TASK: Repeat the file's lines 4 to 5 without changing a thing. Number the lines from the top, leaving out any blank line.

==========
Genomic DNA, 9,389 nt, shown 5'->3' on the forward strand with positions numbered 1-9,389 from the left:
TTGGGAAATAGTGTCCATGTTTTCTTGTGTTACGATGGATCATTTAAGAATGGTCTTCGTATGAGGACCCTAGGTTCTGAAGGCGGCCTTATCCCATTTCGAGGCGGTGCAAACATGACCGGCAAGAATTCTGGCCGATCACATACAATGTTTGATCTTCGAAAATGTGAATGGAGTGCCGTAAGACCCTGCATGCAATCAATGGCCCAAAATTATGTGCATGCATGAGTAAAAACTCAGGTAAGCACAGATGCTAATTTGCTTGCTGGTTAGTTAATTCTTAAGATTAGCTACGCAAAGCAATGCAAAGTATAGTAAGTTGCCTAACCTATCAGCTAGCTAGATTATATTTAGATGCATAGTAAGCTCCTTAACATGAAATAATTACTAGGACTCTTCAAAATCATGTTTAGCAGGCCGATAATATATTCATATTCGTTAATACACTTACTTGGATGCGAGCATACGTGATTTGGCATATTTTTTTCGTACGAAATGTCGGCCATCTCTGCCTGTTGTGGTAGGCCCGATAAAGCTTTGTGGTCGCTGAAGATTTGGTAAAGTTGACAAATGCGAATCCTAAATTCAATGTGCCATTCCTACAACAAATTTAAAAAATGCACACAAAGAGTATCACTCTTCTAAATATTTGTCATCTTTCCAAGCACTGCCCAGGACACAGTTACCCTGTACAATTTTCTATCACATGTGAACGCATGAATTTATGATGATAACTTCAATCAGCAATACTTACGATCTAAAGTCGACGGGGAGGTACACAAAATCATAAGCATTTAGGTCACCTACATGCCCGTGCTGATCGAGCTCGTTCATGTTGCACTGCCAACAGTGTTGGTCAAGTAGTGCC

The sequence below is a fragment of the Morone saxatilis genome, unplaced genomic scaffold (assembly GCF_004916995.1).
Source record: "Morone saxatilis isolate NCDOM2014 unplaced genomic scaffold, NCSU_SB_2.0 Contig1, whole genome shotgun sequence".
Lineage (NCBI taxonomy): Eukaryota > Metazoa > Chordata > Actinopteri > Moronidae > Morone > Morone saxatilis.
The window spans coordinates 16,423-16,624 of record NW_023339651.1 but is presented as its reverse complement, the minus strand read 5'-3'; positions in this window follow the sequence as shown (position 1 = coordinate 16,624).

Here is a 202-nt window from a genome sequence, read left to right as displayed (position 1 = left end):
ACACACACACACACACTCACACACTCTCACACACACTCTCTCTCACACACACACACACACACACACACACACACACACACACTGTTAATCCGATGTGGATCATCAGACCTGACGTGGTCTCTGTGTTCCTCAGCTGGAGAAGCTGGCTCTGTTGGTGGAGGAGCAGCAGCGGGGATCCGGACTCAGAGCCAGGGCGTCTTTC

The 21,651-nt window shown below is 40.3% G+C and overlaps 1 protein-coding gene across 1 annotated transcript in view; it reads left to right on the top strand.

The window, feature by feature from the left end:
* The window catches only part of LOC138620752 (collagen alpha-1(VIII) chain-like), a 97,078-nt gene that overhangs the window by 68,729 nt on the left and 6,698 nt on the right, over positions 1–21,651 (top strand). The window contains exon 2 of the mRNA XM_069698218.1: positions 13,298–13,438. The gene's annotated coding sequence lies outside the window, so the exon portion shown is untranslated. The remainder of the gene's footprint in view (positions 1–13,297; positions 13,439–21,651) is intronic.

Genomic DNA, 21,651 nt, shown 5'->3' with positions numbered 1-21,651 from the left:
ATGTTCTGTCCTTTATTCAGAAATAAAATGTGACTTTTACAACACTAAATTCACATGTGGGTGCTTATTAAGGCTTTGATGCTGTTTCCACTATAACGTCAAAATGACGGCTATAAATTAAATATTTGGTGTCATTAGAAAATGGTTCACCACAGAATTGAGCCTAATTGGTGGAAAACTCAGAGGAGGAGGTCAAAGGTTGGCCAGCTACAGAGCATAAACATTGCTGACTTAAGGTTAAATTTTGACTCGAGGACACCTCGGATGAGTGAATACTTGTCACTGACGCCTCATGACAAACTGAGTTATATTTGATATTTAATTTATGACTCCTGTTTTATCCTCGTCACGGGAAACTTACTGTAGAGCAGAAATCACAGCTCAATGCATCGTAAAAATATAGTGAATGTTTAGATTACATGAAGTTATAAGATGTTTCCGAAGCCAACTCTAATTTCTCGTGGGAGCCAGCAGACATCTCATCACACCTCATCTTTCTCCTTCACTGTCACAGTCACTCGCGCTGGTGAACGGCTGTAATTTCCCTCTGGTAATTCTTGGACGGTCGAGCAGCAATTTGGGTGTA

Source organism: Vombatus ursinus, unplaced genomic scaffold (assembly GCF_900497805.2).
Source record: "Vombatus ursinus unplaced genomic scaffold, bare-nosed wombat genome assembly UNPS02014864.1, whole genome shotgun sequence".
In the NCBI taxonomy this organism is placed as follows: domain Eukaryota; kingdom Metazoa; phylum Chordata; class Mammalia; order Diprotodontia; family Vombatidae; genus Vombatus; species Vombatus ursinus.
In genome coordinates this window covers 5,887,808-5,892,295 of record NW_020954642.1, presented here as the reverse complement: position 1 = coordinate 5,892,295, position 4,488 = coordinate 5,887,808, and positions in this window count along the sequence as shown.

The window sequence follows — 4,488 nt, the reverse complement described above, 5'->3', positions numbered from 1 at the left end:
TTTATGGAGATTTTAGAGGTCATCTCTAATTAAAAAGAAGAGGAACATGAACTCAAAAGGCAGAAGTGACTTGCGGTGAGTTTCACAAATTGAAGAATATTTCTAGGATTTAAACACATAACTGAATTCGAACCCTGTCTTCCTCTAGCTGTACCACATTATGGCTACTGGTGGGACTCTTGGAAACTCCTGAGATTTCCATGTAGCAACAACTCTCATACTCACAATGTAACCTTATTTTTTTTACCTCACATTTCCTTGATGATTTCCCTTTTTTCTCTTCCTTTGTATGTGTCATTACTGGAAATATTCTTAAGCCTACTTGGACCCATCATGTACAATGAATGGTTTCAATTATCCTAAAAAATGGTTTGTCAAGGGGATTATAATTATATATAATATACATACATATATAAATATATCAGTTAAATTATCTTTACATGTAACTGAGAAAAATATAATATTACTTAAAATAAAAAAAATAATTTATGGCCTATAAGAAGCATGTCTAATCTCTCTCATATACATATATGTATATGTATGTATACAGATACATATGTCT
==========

Source record: "Morone saxatilis isolate NCDOM2014 unplaced genomic scaffold, NCSU_SB_2.0 Contig1, whole genome shotgun sequence".
Lineage (NCBI taxonomy): Eukaryota > Metazoa > Chordata > Actinopteri > Moronidae > Morone > Morone saxatilis.